“In Keeping Watch, Walter Dorn makes a persuasive case for bringing the technology of UN peacekeeping into the 21st century—and not a decade too soon, because the time-honored approach of throwing ill-equipped troops at unstable places just is not working. With a unique mix of substantive and technical expertise, Dorn demonstrates how dozens of existing and emergent technologies—from thermal imaging to crowdsourcing—could be vital force multipliers for peacekeepers, who can’t keep the peace if they don’t know the score. Anyone with an interest in peacekeeping should own this book and use it.”
– William Durch, Director of the Future of Peace Operations Program, Stimson Center
“As the senior editor of the international journal Intelligence and National Security, whenever I receive a manuscript on the subject of intelligence and international organizations, A. Walter Dorn is the first reviewer I turn to for help in evaluating the submission. In Keeping Watch, his deep knowledge is on display. This book is chock full of fascinating charts, tables, drawings, and photographs to accompany Dorn’s signature careful analysis and flashes of original insight. He demonstrates in lucid prose how technology can be highly useful in monitoring, mitigating, and preventing international conflict. Here is a study that should be standard fare in every university course on international conflict and cooperation—indeed, one that citizens everywhere would benefit from reading.”
– Loch K. Johnson, Regents Professor, University of Georgia
“Walter Dorn is one of the most thoughtful and knowledgeable analysts of peacekeeping and security policy, and this book makes an important contribution to a field that needs far more public discussion.”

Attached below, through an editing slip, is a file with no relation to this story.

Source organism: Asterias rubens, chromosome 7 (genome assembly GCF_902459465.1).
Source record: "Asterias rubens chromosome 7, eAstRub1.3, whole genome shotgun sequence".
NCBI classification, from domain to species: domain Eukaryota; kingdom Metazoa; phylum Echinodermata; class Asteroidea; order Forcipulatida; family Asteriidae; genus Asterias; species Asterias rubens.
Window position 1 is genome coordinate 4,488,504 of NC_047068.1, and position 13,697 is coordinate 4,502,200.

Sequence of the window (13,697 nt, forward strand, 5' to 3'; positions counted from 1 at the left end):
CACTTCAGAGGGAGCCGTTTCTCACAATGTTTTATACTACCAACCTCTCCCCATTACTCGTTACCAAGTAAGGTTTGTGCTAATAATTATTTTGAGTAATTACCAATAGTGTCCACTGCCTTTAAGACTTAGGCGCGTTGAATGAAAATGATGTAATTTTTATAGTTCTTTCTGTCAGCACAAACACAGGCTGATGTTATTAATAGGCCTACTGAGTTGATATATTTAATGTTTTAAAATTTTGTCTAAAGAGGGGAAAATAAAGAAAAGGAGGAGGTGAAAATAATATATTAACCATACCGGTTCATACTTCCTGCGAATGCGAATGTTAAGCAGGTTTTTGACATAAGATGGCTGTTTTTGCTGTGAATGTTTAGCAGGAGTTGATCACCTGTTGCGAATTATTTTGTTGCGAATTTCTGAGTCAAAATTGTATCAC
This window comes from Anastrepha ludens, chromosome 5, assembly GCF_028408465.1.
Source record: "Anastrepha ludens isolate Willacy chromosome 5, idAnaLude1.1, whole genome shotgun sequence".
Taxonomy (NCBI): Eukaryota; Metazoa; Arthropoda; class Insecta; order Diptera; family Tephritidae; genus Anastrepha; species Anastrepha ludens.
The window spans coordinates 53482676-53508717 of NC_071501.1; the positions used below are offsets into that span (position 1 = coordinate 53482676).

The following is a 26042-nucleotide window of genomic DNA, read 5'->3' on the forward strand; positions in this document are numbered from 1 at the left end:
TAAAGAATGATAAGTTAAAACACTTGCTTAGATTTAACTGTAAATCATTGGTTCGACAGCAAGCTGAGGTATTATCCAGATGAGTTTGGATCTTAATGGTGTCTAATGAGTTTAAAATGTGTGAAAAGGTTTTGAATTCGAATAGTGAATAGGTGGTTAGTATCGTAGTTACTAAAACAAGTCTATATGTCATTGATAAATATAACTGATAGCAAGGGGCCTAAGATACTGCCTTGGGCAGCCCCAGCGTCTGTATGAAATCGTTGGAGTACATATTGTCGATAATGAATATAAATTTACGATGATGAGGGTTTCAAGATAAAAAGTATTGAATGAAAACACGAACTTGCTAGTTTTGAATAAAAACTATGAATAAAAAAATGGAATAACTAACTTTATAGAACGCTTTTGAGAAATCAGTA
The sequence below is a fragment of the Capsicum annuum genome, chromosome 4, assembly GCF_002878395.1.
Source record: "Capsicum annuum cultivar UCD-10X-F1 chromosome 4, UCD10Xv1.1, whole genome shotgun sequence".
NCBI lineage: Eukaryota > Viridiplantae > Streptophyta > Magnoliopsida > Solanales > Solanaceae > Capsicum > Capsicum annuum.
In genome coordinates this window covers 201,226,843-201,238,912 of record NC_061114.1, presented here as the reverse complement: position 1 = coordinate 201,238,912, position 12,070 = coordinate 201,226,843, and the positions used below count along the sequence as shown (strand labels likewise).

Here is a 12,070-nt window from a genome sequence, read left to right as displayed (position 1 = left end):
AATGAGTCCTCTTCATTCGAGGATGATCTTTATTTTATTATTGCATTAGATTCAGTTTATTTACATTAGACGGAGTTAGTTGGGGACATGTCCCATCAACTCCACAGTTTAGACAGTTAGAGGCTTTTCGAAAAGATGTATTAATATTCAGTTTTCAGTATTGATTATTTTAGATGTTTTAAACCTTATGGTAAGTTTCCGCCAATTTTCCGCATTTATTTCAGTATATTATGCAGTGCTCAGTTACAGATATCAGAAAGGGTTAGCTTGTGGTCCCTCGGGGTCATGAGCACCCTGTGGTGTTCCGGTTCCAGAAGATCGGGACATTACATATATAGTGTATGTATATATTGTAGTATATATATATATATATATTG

– Bob Rae, Member of Parliament for Toronto Centre and Liberal Foreign Affairs Critic in Canada’s House of Commons
“Dr. Walter Dorn is the ‘dean’ of the peace intelligence scholars, having both founded and nurtured the field since his seminal work on UN intelligence successes in the Congo. This book covers the technical side of UN intelligence, and complements work on harnessing distributed human intelligence. From the Brahimi Report to the High Level Panels on Threats and on System-Wide Coherence, there has been a pattern of ‘emerging intelligence’. This book is the newest contribution––an absolutely essential, practical, and inspiring contribution to help create a prosperous world at peace.”
– Robert David Steele, CEO, Earth Intelligence Network
“The engagement of the United Nations in peacekeeping has increased rapidly over the past decade. In the search for ways to enhance UN operations the UN Special Committee on Peacekeeping Operations in 2006 requested a study on how technical monitoring and surveillance can be used to ensure the safety and security of United Nations peacekeeping personnel and improve operational effectiveness of peacekeeping missions.
Dr. Walter Dorn, engaged by the UN’ s Department of Peacekeeping Operations as an independent expert, conducted research and came up with findings which successfully laid the grounds for further development of the idea of monitoring technology in UN peacekeeping. He continued to assist DPKO in establishing an action plan to systematize the knowledge, identify priorities, implement the proposed solutions and set the way forward, in close cooperation with member states.
Dr. Dorn’s work was welcomed by the Special Committee. It helped the United Nations understand and appreciate the usefulness of modern technology in peacekeeping. What is also important is that it helped to overcome a psychological barrier which hindered efforts to bring these capabilities into the UN peacekeeping effort.
The book Keeping Watch expands on the author’s “Tools of the Trade?” report to the Special Committee and his other papers on the subject. It provides a very interesting insight into UN peacekeeping operations from the perspective of possible use of modern technology. It helps the readerunderstand, for example, the issues that need to be considered when using technology, such as unmanned aerial vehicles.
This book will be a beacon for the use of modern technology in peacekeeping operations at a time when the UN seeks to overcome the complex challenges it faces in the field.”
– Zbigniew Szlek, Senior Military Adviser, Permanent Mission of Poland to the United Nations